Introduction

What is The New Yorker? I know it’s a great magazine and that it’s a tremendous source of pleasure in my life. But what exactly is it? This blog’s premise is that The New Yorker is a work of art, as worthy of comment and analysis as, say, Keats’s “Ode on a Grecian Urn.” Each week I review one or more aspects of the magazine’s latest issue. I suppose it’s possible to describe and analyze an entire issue, but I prefer to keep my reviews brief, and so I usually focus on just one or two pieces, to explore in each the signature style of its author. A piece by Ben McGrath is not like a piece by Jill Lepore, and neither is like a piece by Ian Frazier. One could not mistake Finnegan for Goodyear, or Filkins for Khatchadourian, or Bilger for Paumgarten. Each has found a style, and it is that style that I respond to as I read, and want to understand and describe.

Tuesday, April 19, 2016

Interesting Emendations: James Wood's "The Fun Stuff"


I’m curious why James Wood, when he collected his New Yorker pieces in The Fun Stuff (2012), rejected many of the magazine’s edits. For example, in The Fun Stuff’s “Lydia Davis,” commenting on the narrator in Davis’s “Glenn Gould,” Wood writes, “The woman speaks patiently, intelligently, with a slightly fraught lucidity, and it is only by accident, as it were, that one notices the absolute devastation of her sentences” (my emphasis). That “it is only by accident, as it were” is deleted from the New Yorker version, which reads, “The woman speaks patiently, intelligently, with a slightly fraught lucidity, and one does not immediately notice the absolute devastation of her sentences” (my emphasis). The New Yorker version is clearer and more concise. Why reject it in favor of a wordier version containing a parenthetic phrase (“as it were”) indicating that the preceding phrase  (“it is only by accident”) might not be formally accurate?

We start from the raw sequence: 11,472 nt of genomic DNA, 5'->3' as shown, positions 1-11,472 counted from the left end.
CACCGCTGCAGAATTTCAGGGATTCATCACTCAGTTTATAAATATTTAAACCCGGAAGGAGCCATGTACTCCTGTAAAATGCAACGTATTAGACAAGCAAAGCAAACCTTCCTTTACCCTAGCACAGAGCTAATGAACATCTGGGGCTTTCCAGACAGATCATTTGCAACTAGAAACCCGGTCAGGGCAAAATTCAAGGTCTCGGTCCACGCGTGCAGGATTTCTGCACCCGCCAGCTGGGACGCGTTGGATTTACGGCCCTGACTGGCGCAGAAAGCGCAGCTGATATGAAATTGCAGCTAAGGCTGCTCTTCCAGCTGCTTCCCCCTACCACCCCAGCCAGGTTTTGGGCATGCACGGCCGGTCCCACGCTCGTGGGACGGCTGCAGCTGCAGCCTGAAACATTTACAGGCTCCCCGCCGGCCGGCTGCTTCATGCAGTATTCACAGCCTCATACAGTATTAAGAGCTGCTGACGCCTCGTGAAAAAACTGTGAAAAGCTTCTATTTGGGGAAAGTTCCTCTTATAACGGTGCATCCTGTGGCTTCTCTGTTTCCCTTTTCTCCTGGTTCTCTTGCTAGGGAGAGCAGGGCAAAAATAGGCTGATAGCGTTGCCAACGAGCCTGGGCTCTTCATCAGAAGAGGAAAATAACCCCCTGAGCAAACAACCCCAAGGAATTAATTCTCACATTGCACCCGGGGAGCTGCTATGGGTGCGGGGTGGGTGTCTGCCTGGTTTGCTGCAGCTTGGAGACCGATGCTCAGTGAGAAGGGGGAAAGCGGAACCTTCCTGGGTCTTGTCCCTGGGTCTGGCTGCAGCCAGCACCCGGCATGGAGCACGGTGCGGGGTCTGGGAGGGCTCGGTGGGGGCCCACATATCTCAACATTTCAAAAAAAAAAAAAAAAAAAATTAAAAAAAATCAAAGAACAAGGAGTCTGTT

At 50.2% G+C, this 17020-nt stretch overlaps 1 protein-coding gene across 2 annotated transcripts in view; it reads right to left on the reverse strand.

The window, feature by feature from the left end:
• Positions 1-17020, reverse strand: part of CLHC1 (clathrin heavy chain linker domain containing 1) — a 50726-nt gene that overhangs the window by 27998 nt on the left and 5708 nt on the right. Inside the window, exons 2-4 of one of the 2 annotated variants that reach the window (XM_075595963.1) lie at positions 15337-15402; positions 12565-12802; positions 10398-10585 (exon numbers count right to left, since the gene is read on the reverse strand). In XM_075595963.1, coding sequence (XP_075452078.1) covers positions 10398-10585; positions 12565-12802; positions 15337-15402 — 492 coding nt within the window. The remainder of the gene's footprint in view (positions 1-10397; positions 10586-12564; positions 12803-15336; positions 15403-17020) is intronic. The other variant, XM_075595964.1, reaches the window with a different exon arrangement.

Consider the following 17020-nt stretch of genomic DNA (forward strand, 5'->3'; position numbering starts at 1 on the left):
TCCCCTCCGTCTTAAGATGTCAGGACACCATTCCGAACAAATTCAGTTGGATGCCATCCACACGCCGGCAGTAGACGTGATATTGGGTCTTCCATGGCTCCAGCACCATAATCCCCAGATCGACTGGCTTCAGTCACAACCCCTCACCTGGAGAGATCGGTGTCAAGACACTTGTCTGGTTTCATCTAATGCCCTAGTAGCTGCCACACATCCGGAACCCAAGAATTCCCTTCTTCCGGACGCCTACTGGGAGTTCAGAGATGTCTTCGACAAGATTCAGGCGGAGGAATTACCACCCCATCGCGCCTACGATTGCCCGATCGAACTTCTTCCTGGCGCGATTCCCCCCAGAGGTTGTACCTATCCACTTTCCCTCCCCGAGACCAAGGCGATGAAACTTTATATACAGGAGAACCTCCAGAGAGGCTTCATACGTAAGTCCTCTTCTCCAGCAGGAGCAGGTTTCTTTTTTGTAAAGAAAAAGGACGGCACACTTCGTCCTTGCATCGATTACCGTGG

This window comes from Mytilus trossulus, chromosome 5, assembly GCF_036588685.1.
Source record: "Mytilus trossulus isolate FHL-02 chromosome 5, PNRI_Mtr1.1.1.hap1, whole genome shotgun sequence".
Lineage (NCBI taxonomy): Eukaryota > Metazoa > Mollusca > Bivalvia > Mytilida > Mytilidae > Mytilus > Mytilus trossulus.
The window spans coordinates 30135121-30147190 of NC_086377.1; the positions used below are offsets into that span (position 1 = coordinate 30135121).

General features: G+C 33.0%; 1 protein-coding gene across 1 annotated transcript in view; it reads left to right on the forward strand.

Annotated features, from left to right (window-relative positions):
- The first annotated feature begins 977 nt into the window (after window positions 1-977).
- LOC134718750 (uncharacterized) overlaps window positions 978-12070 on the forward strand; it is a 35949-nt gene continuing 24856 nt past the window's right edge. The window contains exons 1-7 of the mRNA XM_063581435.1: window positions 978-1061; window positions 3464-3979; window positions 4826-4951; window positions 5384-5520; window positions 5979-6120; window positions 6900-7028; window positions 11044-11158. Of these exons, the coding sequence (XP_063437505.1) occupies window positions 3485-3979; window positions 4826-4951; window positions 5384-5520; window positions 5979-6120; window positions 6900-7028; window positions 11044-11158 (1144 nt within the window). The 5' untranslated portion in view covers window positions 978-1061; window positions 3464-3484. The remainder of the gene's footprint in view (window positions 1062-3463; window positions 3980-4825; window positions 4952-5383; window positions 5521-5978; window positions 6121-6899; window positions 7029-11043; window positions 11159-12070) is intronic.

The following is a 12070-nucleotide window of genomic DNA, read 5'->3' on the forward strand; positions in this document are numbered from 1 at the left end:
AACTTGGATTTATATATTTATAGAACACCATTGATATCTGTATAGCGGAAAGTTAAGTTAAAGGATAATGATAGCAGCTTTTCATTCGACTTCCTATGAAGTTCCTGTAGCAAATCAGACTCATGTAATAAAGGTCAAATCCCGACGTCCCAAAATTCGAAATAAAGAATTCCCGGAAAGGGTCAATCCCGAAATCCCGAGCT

Here’s another example. In The Fun Stuff’s “ ‘Reality Examined to the Point of Madness’: László Krasznahorkai,” Wood says of Krasznahorkai’s writing, “The prose has about it a kind of self-correcting shuffle, as if something were genuinely being worked out, and yet, painfully and humorously, the corrections never result in the correct answer” (my emphasis). In the New Yorker version, the superfluous “about it” is deleted and the “the” is dropped in favor of the more specific “these.” The sentence reads, “The prose has a kind of self-correcting shuffle, as if something were genuinely being worked out, and yet, painfully and humorously, these corrections never result in the correct answer” (emphasis added). This is a much cleaner, sharper version. Why revise it to add needless words?

Here’s one more example. In The Fun Stuff’s “Life’s White Machine: Ben Lerner,” Wood quotes a passage from Lerner’s Leaving the Atocha Station, and says, “Again, this is funny and wily, but beneath it runs dread, the dread of nullity” (my emphasis). In the New Yorker version, the first “dread” is deleted, shortening the sentence to “Again, this is funny and wily, but beneath it runs the dread of nullity.”

I could cite dozens of other Fun Stuff passages that restore cuts made by The New Yorker. A few of the revisions are substantive and deepen Wood’s analysis (e.g., the addition of “This antinarrative, this deliberate avoidance of the conventional grammar of ‘realism,’ this reaching for what cannot be disclosed or confessed in narrative” to the last paragraph of “Life’s White Machine: Ben Lerner”). But most of Wood’s Fun Stuff changes restore needless words that The New Yorker had rightly deleted.

Wood has a hairsbreadth sense of words. His rejection of the New Yorker edits when he assembled his Fun Stuff collection has to be taken as deliberate. Why reject changes that make his writing more concise? In his great "The Fun Stuff: Homage to Keith Moon," he defines the “ideal sentence” as “a long, passionate onrush, formally controlled and joyously messy, propulsive but digressively self-interrupted, attired but disheveled, careful and lawless, right and wrong.” Perhaps that explains his rejection of New Yorker editing. Concision isn't his governing aesthetic. He wants his sentences to be Keith Moon-like – “attired but disheveled, careful and lawless, right and wrong.” 

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